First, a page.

why science says that open offices suck
Businesses are often paradoxical entities. They generally claim to be driven by data and analysis, but are frequently piloted by anecdotes mistaken for data, with a hefty dose of self-serving confirmation bias. When there was so much buzz about the “innovation economy” back in the early 2000s, many executives claimed that co-workers chatting with each other during the day kept coming up with amazing ideas and insights. Meanwhile, companies in search of new office space found that open layouts mimicking a traditional bullpen just so happened to be a lot cheaper than more closed off ones, so they put two and two together and made open offices the hot new thing to save cash and sound like they were being creative and ambitious. Sadly, as those who ever spent any time working in one tell you, this concept really, really sucks in practice. They’re too loud, bright, and distracting. The total lack of privacy quickly feels downright agoraphobic. You won’t be spending your time “collaborating innovative synergies,” you’ll be fighting onslaughts of noise and interruptions with earbuds, or hiding in empty meeting rooms for as long as you can manage just to get some work done.
After years of research and surveys, it turns out that all those paeans to the open, collaborative office were wrong and this setup violates every possible environment we need to be productive. Let’s start with the biggest problem with the entire concept around which these offices are built: multitasking. Almost every job nowadays lists “ability to multitask” as one of its primary bullet points. But multitasking is a myth. It simply doesn’t exist. We’re just switching from task to task relatively quickly and it looks like we’re doing a lot of work, especially to the legion of bosses who confuse time in a chair at work and quantity of paperwork with quality and productivity. And while all these bosses love this illusion of work, we’re actually slower and get far less done. This is part of the reason why productivity is up but we’re spending a lot of time at the office and getting seemingly nothing fully done. We more or less set ourselves up for failure in our very job definitions.
We also don’t focus well when we’re not comfortable and are bombarded by distractions on a constant basis. This is especially true for those of us whose job involves code. Music blasting in our ears to shut out the rest of an open office isn’t so much a coping mechanism for us as much as a requirement. It stands to reason that anyone whose job requires focus on creating, editing, or research is going to need a quiet space and will respond to the incessant bothering enabled by the open layout with barely concealed homicidal rage and gnashing of teeth. People tend to like their privacy as well and having to constantly look over their shoulders for prying eyes, or oblivious co-workers invading their personal space, is incredibly stressful and draining for over 50 hours per week, every week, for years on end. It’s little wonder that hearing praise for an open office is rarer than seeing a cow in a tutu. Its victims are exhausted and know they’re not functioning at their full capacity.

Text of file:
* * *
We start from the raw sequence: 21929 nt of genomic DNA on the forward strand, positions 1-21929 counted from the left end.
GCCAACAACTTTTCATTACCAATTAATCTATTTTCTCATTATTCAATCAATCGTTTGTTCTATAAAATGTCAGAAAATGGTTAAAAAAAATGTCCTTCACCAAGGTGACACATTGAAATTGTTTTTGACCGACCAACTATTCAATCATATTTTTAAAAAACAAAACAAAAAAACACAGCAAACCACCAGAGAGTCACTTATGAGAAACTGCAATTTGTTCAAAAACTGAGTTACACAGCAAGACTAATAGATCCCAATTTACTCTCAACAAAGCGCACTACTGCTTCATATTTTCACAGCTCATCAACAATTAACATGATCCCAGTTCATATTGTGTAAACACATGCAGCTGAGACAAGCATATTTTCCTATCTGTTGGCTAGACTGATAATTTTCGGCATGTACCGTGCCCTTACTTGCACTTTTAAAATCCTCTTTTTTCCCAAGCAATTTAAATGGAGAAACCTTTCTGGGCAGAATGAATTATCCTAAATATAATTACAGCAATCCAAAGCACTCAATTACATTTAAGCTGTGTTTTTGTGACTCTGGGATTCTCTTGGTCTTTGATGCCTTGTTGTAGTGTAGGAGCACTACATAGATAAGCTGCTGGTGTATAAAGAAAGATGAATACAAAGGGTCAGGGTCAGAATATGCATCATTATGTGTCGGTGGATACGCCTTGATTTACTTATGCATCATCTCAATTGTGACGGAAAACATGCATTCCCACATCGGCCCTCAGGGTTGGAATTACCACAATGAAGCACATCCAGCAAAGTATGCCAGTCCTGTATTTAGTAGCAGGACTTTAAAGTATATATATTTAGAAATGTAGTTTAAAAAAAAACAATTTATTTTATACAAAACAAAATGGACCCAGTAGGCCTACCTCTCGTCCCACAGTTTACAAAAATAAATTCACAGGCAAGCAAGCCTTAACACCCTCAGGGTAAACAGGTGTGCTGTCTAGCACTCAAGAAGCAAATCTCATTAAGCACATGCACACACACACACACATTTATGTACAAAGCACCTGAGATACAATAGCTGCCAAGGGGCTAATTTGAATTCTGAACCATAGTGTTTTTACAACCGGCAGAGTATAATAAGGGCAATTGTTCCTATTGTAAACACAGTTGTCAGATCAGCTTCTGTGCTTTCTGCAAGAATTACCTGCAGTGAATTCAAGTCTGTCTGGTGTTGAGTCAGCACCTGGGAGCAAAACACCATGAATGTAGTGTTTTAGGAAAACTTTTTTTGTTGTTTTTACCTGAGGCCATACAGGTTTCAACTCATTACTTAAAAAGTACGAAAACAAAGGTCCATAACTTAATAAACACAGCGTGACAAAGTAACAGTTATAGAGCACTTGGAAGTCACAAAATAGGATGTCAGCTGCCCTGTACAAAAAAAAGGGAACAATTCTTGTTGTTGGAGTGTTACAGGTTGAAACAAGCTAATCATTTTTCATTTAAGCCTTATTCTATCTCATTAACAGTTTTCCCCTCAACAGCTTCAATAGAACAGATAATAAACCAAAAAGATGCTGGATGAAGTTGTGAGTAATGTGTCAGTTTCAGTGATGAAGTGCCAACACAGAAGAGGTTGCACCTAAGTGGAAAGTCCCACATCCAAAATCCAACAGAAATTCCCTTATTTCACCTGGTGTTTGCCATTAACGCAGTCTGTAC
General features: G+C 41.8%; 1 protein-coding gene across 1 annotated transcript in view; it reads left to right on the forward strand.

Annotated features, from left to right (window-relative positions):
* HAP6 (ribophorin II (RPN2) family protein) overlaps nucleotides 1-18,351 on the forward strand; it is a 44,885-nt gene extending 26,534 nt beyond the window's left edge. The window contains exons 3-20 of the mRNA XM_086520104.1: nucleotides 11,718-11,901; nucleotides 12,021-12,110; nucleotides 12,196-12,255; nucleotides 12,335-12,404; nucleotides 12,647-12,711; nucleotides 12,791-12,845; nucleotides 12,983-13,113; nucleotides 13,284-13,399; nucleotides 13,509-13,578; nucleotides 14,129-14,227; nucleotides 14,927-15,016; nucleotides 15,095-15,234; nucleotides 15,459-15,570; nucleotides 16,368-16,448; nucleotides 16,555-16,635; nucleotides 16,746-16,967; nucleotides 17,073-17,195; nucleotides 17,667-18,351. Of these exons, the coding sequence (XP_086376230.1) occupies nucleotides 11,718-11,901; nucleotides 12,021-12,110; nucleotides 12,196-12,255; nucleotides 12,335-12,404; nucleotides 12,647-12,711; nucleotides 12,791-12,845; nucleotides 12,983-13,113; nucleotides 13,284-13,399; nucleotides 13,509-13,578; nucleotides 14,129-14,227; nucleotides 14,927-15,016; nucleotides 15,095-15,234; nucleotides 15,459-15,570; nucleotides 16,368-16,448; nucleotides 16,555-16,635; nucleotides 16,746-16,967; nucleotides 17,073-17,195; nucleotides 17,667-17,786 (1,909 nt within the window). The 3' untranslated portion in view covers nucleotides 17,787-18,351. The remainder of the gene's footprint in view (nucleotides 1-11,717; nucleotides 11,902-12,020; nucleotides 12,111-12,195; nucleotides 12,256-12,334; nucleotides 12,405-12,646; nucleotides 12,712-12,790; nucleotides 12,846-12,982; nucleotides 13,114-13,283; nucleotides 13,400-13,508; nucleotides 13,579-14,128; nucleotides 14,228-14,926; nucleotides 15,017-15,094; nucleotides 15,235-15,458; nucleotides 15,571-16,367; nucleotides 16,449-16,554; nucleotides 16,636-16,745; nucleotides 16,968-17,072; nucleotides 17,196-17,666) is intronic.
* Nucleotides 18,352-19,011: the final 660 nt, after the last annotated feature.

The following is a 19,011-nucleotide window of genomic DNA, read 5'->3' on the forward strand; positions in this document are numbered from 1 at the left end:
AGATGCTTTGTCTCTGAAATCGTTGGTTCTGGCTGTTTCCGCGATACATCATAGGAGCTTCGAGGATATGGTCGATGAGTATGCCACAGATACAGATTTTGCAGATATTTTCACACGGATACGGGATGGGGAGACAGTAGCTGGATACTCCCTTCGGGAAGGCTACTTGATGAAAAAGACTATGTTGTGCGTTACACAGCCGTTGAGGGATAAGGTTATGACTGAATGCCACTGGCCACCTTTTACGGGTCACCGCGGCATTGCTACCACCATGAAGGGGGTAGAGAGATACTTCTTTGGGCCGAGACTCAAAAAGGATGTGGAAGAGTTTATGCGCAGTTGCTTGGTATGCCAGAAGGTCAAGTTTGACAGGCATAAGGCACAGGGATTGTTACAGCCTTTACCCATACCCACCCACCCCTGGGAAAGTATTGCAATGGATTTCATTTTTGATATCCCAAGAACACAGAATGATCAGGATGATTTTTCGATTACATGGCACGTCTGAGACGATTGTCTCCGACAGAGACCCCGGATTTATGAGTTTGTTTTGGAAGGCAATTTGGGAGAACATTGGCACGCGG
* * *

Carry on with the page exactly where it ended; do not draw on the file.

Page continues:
But there’s one more insidious things open offices do. They make us sicker, which seems pretty obvious since every cough, sneeze, and sniffle has pretty much no barrier on its way to infect others. It’s such a well known problem that manufacturers of office furniture designing for open offices are working on antiseptic surfaces to keep contagious crud at bay. Those surfaces do not come cheap though, so most offices watching their budgets will be full of all sorts of breeding grounds for viruses and bacteria, and in American culture, where going to work sick is frighteningly often praised, during winter time in cold climates, at least one of your co-workers in an open office is pretty much guaranteed to be a bipedal biohazard. Most have us have done it too, spreading disease as we traversed the space, trying to hack up a lung for at least some congestion relief, and oozing virions across the break room in the process of brewing coffee to stay awake because staying home sick, like any doctor would recommend, means we’re not “team players.” Or “get paid.”
So to review, open offices are based on the myths that we can multitask and collaboration happens on the spot instead of in a constructive environment, with a goal in mind, stresses us out, breaks our focus, lowers our functional productivity, and makes us more prone to disease. Its only redeeming point is price, but considering that people working in them are unhappy and can’t get nearly as much done as they know they’re able to, all the cost savings of an open office plan may well be offset by productivity loss. By contrast, just a little privacy, peace, and quiet, works wonders because a closed office can play to how an office job actually should work. So while it may be expensive to set up, your employees will get more done, will need less time off to get over their seasonal colds and flus, and be happier at work, meaning better and more ideas that can boost revenues and the bottom line. So let’s listen to the science and leave open offices where they belong: history.